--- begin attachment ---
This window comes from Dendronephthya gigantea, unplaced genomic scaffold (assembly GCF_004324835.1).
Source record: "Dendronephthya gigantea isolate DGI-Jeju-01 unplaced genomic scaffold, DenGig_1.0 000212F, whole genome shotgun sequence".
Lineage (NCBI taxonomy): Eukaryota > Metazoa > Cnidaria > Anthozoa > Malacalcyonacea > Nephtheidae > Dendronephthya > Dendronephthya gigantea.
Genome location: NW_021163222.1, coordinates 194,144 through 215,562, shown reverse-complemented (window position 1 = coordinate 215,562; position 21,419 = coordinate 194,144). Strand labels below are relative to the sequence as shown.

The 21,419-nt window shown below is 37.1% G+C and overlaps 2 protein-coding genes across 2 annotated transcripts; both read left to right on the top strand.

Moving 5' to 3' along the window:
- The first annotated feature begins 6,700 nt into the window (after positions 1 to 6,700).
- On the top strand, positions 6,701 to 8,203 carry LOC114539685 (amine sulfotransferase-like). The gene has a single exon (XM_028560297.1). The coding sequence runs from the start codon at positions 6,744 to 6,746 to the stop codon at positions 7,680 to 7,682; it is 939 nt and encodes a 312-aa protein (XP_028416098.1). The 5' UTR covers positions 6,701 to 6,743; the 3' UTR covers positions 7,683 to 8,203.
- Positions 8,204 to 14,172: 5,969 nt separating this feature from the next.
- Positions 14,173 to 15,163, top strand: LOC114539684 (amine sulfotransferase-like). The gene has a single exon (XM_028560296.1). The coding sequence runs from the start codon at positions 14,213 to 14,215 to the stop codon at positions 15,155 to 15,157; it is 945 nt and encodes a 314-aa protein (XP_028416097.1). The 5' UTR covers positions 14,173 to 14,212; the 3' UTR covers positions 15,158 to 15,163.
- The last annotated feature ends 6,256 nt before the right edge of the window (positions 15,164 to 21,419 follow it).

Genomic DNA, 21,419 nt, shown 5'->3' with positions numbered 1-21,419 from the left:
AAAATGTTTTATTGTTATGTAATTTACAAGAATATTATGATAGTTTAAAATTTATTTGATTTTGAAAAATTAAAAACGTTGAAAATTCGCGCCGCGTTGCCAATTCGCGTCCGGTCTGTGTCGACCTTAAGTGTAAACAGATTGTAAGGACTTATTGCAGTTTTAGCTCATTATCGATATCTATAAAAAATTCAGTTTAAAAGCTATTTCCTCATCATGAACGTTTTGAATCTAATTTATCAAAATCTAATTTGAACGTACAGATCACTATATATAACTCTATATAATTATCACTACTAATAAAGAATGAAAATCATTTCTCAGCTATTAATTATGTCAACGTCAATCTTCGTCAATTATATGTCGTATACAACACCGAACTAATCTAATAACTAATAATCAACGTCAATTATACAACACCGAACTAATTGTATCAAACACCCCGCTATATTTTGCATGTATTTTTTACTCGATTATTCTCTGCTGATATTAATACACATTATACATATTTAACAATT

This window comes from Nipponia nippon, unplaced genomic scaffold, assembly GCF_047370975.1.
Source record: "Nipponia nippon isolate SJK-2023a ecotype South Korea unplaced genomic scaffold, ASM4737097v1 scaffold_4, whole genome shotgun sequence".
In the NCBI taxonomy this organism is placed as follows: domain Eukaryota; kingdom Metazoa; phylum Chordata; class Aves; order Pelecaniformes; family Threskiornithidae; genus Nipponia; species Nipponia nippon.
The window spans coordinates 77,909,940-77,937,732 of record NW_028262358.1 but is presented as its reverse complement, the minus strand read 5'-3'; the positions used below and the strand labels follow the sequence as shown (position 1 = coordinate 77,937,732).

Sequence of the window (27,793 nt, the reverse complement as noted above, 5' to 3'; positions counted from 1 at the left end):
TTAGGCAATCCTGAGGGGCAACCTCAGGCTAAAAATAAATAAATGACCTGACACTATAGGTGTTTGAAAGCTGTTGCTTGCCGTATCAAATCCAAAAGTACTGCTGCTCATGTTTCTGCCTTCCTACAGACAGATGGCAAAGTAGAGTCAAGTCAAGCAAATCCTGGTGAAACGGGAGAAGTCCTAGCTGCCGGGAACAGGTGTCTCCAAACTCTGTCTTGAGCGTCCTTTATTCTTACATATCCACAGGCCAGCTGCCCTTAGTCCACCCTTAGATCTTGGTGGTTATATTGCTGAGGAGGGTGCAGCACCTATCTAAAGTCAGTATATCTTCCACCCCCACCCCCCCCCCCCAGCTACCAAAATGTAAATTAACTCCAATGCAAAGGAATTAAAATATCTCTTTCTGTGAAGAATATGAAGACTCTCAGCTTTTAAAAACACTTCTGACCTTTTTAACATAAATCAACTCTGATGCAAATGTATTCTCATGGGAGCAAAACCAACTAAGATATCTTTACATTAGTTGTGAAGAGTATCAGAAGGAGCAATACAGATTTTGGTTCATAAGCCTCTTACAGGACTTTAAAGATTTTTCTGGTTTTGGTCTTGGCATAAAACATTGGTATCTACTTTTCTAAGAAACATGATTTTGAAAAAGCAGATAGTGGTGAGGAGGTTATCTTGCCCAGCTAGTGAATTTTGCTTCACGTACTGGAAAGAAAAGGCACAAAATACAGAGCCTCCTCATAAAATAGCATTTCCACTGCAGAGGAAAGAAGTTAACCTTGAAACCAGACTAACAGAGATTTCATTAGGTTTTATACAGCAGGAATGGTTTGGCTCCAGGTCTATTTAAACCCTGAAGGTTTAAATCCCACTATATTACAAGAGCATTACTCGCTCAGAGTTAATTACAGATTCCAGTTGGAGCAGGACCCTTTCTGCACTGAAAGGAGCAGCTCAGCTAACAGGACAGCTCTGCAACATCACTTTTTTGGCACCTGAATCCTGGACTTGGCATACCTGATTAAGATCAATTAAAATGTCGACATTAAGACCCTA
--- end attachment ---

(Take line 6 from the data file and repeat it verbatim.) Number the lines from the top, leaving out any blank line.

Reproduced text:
Moving 5' to 3' along the window: